Reining Horse Clinics with Larry Trocha

Larry Trocha aboard Munez Easy Tater.
(VCHA Champion & Futurity Finalist)

Back to Basics
Reining Horse Clinics

1 or 2 Day Reining Horse Clinics with Larry Trocha

Bring your horse and have a good time learning to rein.

Cutting Horse Clinic Information
Reining Horse Training Videos

No reining clinics are currently scheduled. Be sure you are on our email list to be notified when clinic dates are available.

Call for availability of private clinics.

Do you want to teach your horse reining but you’re not sure how to go about it?

Do you want to learn training techniques that will improve your horse for reining, barrel racing, team penning and the new versatility classes?

Do you know what it’s like, when you’ve watched all the popular training videos, gone to the big-time clinics and taken lessons from the hot-shot trainers and it still isn’t working for you?

Well, if you answered “YES” to ANY of the above questions, then this message may be exactly what you’re looking for.



Larry Trocha here.

This 3-day clinic will be held at my horse training facility in Acampo, California.


The focus of the clinic will be to improve your ability to teach a horse to…


In three days of intensive instruction, you will learn all this and more.

Each clinic will be limited to a VERY SMALL group of people (4-6) so everyone will get plenty of individual attention.


If you want to learn the basics of reining horse training, you need to be here. You will learn PROVEN training techniques that I guarantee will work on the majority of horses.

If you compete with your horse in team penning, barrel racing or the popular versatility classes, then you definitely need to come to this clinic.

Any horse that is required to handle well and work off his hocks will benefit from what you’ll learn.


The thing that is different about this clinic is the EFFECTIVENESS of the instruction you will receive here.

I’m going to share with you the SECRETS that have made many of my private clients WINNERS in reining, cutting and working cow horse competition.

I promise… you will leave this clinic riding and training better that ever.

Even if you’ve had ZERO success training a performance horse before, the things you will experience at this clinic will greatly improve your skill level.

In reality, many riders are only a FEW SMALL ADJUSTMENTS away from having the kind of results they dream of.

Problem is… they are STUCK. They don’t know what needs to be done to improve.

Many will take private lessons or go to clinics but usually don’t get much better.

The reason for the poor results is a lack of DETAILED INFORMATION which focuses on the fundamentals of success that are CRITICAL.

In general, most folks think it’s solely the horse training METHOD that is MOST important, the key to success.

Let me be honest with you… IT IS NOT.

Yes, the particular training method used does play a significant role but it’s only PART of the equation.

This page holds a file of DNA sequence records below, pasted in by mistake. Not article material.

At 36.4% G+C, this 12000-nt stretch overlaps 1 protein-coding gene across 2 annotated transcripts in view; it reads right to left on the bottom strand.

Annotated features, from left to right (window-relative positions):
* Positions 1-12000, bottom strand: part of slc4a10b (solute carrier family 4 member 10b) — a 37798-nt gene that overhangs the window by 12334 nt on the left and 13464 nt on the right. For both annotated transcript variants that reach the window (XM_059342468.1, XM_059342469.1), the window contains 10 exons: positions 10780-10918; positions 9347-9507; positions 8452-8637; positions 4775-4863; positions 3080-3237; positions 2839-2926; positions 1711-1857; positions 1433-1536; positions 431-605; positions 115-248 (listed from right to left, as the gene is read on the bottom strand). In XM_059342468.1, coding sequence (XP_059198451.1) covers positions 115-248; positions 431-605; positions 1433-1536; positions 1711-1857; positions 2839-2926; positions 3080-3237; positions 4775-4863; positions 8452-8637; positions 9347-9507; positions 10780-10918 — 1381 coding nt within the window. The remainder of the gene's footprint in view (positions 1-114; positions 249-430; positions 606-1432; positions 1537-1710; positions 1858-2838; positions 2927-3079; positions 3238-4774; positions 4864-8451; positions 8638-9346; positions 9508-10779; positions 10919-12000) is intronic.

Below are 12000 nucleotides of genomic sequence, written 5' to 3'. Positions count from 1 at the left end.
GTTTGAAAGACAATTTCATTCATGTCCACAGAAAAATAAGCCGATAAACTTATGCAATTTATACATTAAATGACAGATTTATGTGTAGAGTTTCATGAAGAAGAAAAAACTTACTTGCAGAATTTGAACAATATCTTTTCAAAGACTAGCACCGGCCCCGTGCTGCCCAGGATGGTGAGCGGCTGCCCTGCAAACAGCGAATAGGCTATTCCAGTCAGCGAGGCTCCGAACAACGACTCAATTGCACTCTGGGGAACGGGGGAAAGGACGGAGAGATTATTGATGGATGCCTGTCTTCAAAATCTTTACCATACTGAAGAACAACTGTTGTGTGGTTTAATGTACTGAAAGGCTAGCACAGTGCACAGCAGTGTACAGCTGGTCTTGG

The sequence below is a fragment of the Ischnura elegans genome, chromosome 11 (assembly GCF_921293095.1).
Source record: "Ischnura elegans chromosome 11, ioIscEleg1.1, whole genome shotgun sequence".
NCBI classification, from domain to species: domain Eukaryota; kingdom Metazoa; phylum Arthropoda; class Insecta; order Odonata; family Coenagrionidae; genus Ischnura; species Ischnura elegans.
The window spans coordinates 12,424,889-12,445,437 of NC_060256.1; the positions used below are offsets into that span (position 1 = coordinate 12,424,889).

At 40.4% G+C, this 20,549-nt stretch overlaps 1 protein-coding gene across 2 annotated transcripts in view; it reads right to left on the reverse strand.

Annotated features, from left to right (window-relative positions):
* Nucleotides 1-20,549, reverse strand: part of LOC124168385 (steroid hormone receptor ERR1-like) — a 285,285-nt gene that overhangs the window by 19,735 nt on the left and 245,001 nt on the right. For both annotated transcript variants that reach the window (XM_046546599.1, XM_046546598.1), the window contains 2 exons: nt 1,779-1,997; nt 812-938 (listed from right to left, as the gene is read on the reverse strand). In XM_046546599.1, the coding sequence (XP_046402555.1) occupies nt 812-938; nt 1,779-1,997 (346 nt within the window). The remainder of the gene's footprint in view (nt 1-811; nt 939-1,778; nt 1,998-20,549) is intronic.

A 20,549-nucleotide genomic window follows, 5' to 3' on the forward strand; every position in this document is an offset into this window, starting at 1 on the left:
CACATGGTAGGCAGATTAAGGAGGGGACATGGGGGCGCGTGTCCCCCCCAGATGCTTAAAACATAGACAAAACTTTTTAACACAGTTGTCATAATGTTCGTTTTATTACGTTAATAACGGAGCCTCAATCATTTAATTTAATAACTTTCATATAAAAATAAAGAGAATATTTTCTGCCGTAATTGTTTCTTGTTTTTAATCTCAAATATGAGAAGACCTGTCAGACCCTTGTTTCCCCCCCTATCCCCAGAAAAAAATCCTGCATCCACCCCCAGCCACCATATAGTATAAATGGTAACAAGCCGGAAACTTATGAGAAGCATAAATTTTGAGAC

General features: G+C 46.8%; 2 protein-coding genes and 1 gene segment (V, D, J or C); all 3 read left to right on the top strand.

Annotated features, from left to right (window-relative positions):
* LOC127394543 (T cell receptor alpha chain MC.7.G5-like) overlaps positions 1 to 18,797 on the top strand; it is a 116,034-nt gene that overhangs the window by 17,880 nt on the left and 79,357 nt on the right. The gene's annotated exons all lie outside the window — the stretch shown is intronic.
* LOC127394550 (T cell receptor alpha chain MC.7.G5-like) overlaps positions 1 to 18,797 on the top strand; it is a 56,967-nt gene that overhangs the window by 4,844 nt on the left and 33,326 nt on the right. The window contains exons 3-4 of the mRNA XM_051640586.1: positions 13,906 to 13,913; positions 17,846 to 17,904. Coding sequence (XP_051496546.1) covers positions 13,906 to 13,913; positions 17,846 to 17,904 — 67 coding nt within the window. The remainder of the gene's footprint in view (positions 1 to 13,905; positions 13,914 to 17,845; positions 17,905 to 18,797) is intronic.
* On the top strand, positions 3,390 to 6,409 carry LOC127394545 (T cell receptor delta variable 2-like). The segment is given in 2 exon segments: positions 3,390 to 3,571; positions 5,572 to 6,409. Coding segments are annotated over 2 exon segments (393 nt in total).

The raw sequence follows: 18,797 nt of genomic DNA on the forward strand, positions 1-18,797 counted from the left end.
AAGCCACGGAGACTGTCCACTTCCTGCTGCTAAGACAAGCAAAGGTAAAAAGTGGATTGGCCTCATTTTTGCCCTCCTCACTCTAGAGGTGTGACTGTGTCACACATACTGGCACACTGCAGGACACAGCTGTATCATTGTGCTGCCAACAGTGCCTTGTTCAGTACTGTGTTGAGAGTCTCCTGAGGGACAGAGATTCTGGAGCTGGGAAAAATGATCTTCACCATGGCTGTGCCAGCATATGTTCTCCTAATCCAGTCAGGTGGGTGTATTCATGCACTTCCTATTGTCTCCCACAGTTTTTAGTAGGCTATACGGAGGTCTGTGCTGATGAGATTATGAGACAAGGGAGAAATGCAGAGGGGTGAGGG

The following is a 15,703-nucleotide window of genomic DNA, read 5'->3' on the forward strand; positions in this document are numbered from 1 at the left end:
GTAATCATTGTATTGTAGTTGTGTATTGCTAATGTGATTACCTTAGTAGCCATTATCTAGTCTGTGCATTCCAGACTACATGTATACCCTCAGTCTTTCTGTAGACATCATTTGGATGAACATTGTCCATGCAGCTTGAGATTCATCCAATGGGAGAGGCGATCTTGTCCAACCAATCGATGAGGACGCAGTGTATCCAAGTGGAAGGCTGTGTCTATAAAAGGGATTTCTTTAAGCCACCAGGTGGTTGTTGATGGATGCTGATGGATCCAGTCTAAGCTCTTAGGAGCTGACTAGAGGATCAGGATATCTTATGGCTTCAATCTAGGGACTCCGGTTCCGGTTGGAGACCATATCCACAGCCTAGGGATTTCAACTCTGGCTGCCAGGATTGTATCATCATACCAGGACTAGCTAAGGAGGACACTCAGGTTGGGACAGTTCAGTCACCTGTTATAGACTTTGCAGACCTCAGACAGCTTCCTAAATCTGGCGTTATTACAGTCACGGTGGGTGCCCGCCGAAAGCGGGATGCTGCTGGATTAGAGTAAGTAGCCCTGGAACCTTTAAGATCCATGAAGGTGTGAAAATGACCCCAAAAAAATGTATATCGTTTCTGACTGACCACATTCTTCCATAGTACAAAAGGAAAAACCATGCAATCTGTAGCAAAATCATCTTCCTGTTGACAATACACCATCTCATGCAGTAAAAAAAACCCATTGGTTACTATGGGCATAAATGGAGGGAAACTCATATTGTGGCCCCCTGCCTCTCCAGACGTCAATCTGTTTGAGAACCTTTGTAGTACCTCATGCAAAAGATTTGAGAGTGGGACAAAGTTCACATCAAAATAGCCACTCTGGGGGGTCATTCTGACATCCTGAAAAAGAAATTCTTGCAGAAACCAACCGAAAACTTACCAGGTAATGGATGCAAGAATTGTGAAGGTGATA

The MAGIC is in the MECHANICS of how that method is APPLIED using your BODY… YOUR HANDS, LEGS AND SEAT.

Let me say that again…

The MAGIC is in the MECHANICS of how you use your BODY… YOUR HANDS, LEGS AND SEAT.

Words can’t express how important that sentence is.

Understand how to use your body the right way and you can CONSISTENTLY get OUTSTANDING results with your horse. Use it incorrectly and your results will usually be disappointing.

At this clinic, I’m also going to cover many of the little, overlooked, horsemanship skills that get left out of most clinics. And to tell you the truth, it’s the little things that add up to make a big difference in your riding.

Without exaggerating, I promise you will markedly IMPROVE and you’ll learn things at my clinic that you CAN’T get ANYWHERE else.

The instruction you receive here will be ABSOLUTELY EYE-OPENING
I promise you that.

I should also point out that you will get plenty of INDIVIDUAL attention.

Each clinic will be limited to a VERY SMALL group of people. The experience will be even BETTER than private, one-on-one instruction.


You must be in good health to attend this clinic and be aware of the risks. All activities that involve horses are risky but “reining” is even more so because of the quick stops and fast moves that the horses make.

You must “physically” be in half-way-decent condition. If you are “extremely” overweight, extremely frail or have a serious medical condition, I’d recommend that you DO NOT participate.

You must be a fairly GOOD rider to participate in this clinic. By that, I mean you should be able to GALLOP a horse without fear of losing your balance and falling off.

If you need to have a death-grip on the horn to keep from bouncing out of the saddle, this clinic probably isn’t for you.

In other words, you don’t have to be a great rider but you do need to be a GOOD rider.

I would recommend you have at least 3 years of riding experience. That means you’ve ridden a minimum of three hours a week, for a total time of 450 hours in the saddle.

By the way, all participants are required to sign a “release of liability” document.


  • No riders under the age of 18 (unless accompanied by a parent)
  • No dogs allowed.


  • June
  • July
  • August


Larry Trocha Training Stable
24860 N Tully Road
Acampo, CA 995220

20 minutes south of Sacramento.
90 minutes west of San Francisco and Oakland.


Tuition for each clinic will be announced.

Lunch, snacks and drinks will be provided all three days.

Your motel reservations will be YOUR responsibility. We can offer some suggestions as to where to stay.

If you plan on renting a car, I recommend Enterprise. I’ve used them before and the service was great.

Clinic size is limited a small group (4 to 6 people) so registration will be on a first come, first served basis.

Tuition may be paid via credit card or check and must be “paid in full“. I can NOT reserve a spot for you unless the tuition is fully paid in advance.

Okay, that about wraps it up. If I think of anything else, I’ll be sure to let you know.


To register or if you have questions, call my assistant, Bev.

If Bev is on the other line or away from the phone, leave a message so she can call you back.

I should also mention that in addition to the Back to Basics Reining Horse Clinic, I’m also going to have several…CUTTING HORSE CLINICS.

That’s all for now, I hope to hear from you soon.

Take care,

Larry Trocha
Larry Trocha Training Stable


  1. Debbie says